6.5. Although some of the problems identified in the device according to D2 appear to be common to the field of electrochemical cells, i.e. the cost of the metal electrode, the buildup of resistance when the active electrode is sacrificed and the lack of flexibility which may be critical in some cases (see e.g. D7, column 4, lines 50 to 62), there is no reason to believe that the person skilled in the art would look for a solution to such problems in D3, D4, D5, D7 or D8 which are essentially documents relating to the generation of electricity by electrochemical means, or that such person, confronted with the problem of improving the electrode configuration of a known iontophoretic device, would seek the advice of an expert in the art of electrochemical generators when documents in the field of iontophoresis already offer some viable solution (cf. D1 and D10).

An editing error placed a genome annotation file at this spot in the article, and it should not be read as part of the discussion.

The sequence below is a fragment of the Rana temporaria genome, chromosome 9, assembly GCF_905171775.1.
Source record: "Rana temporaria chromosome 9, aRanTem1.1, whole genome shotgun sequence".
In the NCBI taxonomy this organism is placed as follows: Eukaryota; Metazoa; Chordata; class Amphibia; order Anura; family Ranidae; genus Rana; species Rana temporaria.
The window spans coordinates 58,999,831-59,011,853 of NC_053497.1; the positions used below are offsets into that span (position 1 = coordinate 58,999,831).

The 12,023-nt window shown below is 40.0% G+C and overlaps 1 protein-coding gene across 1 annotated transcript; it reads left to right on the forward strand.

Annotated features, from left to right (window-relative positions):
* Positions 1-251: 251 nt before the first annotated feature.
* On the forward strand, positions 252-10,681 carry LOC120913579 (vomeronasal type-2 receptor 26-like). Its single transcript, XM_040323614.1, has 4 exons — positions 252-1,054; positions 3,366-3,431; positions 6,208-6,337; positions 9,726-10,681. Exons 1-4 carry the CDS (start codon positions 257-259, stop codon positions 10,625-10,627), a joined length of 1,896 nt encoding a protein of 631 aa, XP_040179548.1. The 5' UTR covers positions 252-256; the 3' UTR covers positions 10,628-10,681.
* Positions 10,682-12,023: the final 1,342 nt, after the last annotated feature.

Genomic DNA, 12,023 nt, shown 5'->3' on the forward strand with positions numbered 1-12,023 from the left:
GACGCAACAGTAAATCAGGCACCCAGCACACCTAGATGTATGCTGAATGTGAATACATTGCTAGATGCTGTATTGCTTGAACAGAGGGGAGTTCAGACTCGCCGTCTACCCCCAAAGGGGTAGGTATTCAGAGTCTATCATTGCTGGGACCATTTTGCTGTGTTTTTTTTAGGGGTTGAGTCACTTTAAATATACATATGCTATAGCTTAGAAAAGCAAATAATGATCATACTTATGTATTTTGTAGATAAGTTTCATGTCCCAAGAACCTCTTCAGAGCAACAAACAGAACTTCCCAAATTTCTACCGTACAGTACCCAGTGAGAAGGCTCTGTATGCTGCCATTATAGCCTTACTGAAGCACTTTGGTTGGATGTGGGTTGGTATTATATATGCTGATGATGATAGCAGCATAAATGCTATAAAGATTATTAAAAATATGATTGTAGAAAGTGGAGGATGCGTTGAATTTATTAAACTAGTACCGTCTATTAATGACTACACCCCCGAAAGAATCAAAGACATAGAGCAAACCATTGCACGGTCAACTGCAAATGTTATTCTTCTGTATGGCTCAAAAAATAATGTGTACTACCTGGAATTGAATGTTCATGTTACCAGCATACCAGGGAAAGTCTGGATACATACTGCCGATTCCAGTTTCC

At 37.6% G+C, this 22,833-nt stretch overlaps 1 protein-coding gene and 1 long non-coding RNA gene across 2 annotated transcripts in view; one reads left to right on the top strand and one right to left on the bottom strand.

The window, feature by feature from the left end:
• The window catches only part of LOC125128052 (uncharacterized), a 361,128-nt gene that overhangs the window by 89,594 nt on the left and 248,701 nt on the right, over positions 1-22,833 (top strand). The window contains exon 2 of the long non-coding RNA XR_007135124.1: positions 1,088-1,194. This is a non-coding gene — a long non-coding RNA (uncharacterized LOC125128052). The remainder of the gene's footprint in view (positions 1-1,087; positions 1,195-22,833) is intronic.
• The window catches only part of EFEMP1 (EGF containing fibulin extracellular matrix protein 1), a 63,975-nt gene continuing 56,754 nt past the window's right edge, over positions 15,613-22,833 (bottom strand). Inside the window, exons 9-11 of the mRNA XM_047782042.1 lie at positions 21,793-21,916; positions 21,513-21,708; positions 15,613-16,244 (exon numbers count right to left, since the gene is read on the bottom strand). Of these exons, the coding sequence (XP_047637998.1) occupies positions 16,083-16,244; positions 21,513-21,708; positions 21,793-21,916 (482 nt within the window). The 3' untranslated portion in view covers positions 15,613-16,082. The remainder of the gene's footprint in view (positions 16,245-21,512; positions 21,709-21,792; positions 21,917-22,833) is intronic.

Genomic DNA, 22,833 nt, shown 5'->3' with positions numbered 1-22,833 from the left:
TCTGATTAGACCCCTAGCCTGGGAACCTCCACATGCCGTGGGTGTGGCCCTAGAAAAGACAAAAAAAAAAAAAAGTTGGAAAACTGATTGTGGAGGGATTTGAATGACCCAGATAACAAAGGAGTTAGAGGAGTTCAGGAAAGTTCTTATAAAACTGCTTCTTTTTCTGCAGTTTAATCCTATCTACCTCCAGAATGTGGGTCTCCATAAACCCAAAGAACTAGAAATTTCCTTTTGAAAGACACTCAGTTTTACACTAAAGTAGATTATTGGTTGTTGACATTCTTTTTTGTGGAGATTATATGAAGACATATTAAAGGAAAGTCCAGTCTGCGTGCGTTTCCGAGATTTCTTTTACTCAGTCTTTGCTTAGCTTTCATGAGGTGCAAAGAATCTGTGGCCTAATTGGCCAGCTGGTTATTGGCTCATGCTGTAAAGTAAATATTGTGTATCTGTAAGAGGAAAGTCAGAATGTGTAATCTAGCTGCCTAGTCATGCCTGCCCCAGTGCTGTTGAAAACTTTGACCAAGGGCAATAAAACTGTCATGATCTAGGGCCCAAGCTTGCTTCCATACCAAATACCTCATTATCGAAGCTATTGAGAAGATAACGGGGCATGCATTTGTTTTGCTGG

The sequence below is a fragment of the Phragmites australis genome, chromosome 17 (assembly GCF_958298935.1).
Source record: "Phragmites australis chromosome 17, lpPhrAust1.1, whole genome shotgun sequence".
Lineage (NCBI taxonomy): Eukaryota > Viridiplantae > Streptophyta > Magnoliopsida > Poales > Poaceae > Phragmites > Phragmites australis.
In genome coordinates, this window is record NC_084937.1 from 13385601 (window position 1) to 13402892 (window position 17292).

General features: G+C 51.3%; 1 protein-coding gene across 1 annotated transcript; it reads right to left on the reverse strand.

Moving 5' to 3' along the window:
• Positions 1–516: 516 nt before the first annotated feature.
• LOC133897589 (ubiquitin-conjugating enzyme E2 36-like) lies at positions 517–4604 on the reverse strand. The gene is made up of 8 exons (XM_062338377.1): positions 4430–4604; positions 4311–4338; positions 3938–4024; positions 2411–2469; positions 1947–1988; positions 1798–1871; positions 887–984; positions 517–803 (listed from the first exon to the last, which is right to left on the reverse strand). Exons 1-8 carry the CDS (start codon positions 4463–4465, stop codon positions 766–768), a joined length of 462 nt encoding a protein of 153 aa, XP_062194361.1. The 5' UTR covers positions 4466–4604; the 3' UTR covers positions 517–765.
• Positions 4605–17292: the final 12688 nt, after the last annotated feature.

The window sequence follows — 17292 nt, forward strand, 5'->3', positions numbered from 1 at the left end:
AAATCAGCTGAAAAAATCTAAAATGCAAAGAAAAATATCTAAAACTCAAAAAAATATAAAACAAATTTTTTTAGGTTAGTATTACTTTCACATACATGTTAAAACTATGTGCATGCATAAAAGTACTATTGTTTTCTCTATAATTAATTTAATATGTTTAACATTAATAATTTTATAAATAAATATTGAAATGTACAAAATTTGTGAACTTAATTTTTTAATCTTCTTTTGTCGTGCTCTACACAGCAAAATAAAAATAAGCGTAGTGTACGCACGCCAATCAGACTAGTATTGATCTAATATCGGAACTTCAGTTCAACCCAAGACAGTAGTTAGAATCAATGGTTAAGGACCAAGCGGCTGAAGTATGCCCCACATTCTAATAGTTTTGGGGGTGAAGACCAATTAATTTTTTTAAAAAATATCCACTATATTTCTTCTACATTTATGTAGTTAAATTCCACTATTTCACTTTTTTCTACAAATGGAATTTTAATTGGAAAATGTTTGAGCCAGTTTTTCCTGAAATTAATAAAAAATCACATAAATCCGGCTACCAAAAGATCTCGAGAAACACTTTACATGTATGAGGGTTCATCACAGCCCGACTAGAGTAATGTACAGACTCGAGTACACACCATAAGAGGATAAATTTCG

6.6. Hence, the Board considers that of all the documents referred to by the appellant only D1, D2 and D10 constitute prior art relevant to the present case.
7.1. It is known from D1 (page 16, lines 24 to 26) to use in an iontophoretic delivery device electrodes comprising "a polymeric matrix loaded with metal powder, powdered graphite or carbon fibres, or any other electrically conductive material". This teaching is confirmed by D10 which shows an iontophoretic device having electrodes made of a rubber film comprising carbon (see "EXAMPLE 2").